McCain, Romney call each other liberal

January 28, 2008 5:15:45 PM PST
Mitt Romney and John McCain accused each other Monday of being liberals, a charge tantamount to blasphemy in the caustic campaign for the Republican presidential nomination.

One day before the crucial Florida primary, Romney lambasted the Arizona senator for a host of "liberal answers" to the country's problems. Among them: McCain's legislation curbing money in politics, his more forgiving view of illegal immigrants and his backing of an energy bill that Romney said would raise consumer costs.

"And I just don't think those liberal answers are what America is looking for, not for the Republican Party or for any party, for that matter," Romney said in Fort Myers, Fla.

McCain accused Romney of "wholesale deception of voters" and of flip-flopping on the issues.

"On every one of the issues he has attacked us on, Mitt Romney was for it before he was against it," McCain said.

He added, "The truth is, Mitt Romney was a liberal governor of Massachusetts who raised taxes, imposed with Ted Kennedy a big government mandate health care plan that is now a quarter of a billion dollars in the red, and managed his state's economy incompetently, leaving Massachusetts with less job growth than 46 other states."

McCain told a Jacksonville audience that Romney has been "entirely consistent," then quipped: "He's consistently taken at least two sides of every issue, sometimes more than two."

Since Friday, McCain has been running negative radio commercials that criticize Romney. The campaign also has a Web ad superimposing Romney's face on the image of a windsurfing Sen. John Kerry, the 2004 Democratic presidential nominee.

The Romney campaign said voters have been receiving automated phone calls that say Romney supports taxpayer-funded abortions and opposes President Bush's tax cuts, neither of which is true. Another set of calls from an unknown critic claim Romney favors direct talks with Cuban leader Fidel Castro, said Mandy Fletcher, Romney's Florida campaign director.

The McCain campaign said it was not responsible for the calls.

Acrimony has replaced the recent civility of the GOP race as the candidates pin their hopes on Florida's primary and then a weeklong sprint to 20-plus states and more than 1,000 delegates at stake on Feb. 5. The latest Florida polls have McCain and Romney essentially tied, with Rudy Giuliani and Mike Huckabee also on the ballot.

Several factors are certain to affect the outcome. The Florida primary, with its winner-take-all 57 delegates, is open only to Republican voters; McCain's other wins, in New Hampshire and South Carolina, were fueled in part by independents able to cast ballots in the GOP contest.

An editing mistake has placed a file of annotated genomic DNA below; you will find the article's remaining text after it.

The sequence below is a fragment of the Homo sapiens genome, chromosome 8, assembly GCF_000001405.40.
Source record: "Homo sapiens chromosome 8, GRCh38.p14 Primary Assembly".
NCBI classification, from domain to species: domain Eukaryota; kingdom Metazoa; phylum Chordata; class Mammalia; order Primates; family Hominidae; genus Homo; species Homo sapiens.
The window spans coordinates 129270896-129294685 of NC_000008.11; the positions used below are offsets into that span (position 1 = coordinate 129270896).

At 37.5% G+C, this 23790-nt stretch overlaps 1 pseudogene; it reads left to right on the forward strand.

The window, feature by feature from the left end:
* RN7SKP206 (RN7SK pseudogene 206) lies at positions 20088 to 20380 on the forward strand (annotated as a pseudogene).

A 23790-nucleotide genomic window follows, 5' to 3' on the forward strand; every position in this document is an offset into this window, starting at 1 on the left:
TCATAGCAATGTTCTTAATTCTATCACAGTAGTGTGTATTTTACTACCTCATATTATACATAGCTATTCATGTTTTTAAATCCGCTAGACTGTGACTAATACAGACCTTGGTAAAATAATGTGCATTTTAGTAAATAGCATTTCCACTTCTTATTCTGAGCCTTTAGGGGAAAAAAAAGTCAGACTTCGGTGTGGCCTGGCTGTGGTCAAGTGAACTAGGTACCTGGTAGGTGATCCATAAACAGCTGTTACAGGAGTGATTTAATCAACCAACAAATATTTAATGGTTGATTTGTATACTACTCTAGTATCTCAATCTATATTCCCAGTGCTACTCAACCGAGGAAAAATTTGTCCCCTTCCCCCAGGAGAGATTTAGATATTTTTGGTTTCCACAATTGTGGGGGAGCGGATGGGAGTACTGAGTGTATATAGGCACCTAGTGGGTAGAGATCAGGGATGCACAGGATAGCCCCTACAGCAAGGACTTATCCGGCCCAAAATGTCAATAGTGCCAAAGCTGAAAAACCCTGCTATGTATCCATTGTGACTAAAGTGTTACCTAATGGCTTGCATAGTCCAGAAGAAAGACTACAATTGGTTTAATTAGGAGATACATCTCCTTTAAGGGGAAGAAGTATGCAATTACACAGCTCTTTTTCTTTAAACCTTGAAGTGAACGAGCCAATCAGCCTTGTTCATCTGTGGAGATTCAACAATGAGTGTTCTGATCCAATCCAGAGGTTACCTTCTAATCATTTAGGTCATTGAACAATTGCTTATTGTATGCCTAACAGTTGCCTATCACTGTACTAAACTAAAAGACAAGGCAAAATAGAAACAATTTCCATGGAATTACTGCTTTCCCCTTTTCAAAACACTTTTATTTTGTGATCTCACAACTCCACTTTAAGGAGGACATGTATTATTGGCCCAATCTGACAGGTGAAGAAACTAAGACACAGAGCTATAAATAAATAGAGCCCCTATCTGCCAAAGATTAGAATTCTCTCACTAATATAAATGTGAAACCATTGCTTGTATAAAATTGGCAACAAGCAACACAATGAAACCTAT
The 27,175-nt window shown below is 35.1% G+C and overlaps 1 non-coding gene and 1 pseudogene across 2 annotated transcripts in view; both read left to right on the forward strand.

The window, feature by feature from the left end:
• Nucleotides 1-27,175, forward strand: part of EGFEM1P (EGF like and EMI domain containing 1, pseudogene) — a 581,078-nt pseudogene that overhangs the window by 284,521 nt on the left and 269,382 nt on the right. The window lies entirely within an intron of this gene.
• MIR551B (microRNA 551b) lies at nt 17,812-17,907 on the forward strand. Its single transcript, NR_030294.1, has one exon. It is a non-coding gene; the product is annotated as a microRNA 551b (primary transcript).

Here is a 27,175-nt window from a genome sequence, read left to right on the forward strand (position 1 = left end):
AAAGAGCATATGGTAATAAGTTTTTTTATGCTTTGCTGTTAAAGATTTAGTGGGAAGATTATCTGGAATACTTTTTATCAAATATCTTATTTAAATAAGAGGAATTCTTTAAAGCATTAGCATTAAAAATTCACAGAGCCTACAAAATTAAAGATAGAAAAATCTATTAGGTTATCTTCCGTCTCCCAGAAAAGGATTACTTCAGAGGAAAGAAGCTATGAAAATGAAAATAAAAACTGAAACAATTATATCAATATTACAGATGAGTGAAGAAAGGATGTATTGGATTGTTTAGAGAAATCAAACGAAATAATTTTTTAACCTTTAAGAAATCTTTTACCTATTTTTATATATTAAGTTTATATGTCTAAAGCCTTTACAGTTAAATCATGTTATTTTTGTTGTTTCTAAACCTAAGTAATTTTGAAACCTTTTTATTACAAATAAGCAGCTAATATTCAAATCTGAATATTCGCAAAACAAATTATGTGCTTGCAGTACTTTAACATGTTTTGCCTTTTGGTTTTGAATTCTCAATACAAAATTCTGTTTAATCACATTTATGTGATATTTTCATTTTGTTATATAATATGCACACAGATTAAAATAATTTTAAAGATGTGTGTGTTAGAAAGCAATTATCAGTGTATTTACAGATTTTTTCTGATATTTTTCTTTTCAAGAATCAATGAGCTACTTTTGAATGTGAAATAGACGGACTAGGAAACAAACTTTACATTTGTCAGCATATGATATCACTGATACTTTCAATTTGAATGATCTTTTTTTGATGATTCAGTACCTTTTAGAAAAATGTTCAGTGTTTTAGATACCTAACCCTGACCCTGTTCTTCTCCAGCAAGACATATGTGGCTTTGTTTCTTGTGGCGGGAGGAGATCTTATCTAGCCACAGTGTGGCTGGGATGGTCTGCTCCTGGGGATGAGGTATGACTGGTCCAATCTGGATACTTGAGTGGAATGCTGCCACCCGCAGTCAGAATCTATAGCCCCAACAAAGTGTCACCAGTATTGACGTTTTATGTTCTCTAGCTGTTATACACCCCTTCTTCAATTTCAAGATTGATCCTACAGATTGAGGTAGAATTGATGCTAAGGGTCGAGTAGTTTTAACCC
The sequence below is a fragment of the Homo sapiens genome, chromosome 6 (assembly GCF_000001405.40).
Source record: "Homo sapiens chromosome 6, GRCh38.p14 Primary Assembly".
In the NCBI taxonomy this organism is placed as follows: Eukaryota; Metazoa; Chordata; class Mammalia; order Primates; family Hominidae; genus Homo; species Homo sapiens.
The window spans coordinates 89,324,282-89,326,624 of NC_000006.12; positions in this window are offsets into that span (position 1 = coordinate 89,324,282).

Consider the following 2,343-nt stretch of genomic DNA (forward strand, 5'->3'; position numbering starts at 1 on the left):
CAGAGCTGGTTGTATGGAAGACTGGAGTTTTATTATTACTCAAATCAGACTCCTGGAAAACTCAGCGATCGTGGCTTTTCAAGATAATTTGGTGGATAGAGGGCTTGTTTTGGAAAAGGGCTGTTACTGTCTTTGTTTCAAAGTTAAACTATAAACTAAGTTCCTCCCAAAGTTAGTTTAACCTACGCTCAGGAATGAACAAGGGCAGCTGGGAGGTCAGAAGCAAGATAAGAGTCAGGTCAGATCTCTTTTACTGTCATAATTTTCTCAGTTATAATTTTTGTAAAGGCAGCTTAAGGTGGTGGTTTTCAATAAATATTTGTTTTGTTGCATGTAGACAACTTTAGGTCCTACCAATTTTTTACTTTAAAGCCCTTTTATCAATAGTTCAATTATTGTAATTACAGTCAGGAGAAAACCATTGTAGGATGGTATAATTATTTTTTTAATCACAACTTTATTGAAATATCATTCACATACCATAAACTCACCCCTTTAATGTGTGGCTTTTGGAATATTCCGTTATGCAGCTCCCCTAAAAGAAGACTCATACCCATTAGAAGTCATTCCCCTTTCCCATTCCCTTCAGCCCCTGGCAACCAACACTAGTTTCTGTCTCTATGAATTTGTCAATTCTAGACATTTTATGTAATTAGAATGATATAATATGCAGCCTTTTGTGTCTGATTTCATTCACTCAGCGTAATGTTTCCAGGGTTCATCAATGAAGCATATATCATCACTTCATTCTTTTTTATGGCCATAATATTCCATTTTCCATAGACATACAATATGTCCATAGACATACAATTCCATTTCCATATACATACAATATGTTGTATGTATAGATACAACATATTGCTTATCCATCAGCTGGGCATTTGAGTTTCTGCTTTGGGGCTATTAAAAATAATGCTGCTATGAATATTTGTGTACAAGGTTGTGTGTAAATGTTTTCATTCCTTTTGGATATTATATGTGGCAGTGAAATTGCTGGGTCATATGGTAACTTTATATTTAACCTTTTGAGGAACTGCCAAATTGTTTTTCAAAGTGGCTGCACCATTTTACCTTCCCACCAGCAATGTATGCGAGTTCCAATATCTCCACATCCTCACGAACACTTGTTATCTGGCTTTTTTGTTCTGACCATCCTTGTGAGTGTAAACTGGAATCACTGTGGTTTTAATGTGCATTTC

Florida also has a property tax relief proposal on the ballot that could boost GOP turnout. State polls show Republicans favoring the measure by a nearly two-thirds margin.

And, of course, this is Florida, home to the disputed presidential election of 2000 that gave George W. Bush the presidency by a mere 537 votes. The Justice Department said it would monitor the primary election in Broward County, the south Florida seat of Ft. Lauderdale, to ensure compliance with the Voting Rights Act.

Looking ahead to Feb. 5, McCain secured the backing of Gov. M. Jodi Rell of Connecticut, which holds its primary next Tuesday.

Earlier in West Palm Beach, Romney, the former Massachusetts governor, drew chuckles when he recalled there was talk in 2004 of McCain teaming with Kerry on the opposing party's ticket.

Romney used his resume to counter McCain's record on national security, which is near and dear to the large proportion of veterans and active military in Florida. A former Navy pilot and Vietnam prisoner of war, McCain also has near-universal name recognition.

Each has dredged up earlier quotes to criticize the other; Romney thumped McCain for admitting less familiarity with the economy than with foreign affairs, and McCain tried to lump Romney with congressional Democrats because he supported private timetables in the Iraq war.

In Jacksonville, McCain toured the grounds of Atlantic Marine, which builds Navy ships and commercial vessels, then held a forum with national security experts including former CIA director Jim Woolsey and former Veterans Affairs secretary Tony Principi.

Romney taped an interview to air on MSNBC Tuesday in which he said McCain's recent criticism over a timetable for withdrawing U.S. troops from Iraq reflected a rival "kind of desperate here at the end."

He also criticized McCain for suggesting there were more wars in the U.S.'s future.

"Our great presidents have not been generals or wannabe generals or anything like that," Romney said. "They've been people who have great judgment, capacity to do the difficult things in challenging times."

Also campaigning in Florida was Giuliani, who led throughout 2007 but rapidly lost ground once voting began this month.

Despite the polls, Giuliani insisted he can come from behind: "This is a place where we have to test ourselves," Giuliani told reporters between campaign appearances. "The winner of Florida will win the nomination; we're going to win Florida."

Asked if a loss would end his campaign, Giuliani said: "Wednesday morning, we'll make a decision."

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Associated Press Writers Glen Johnson in West Palm Beach, Fla., Liz Sidoti in Jacksonville, Fla., and Devlin Barrett in Sanford, Fla., contributed to this report.


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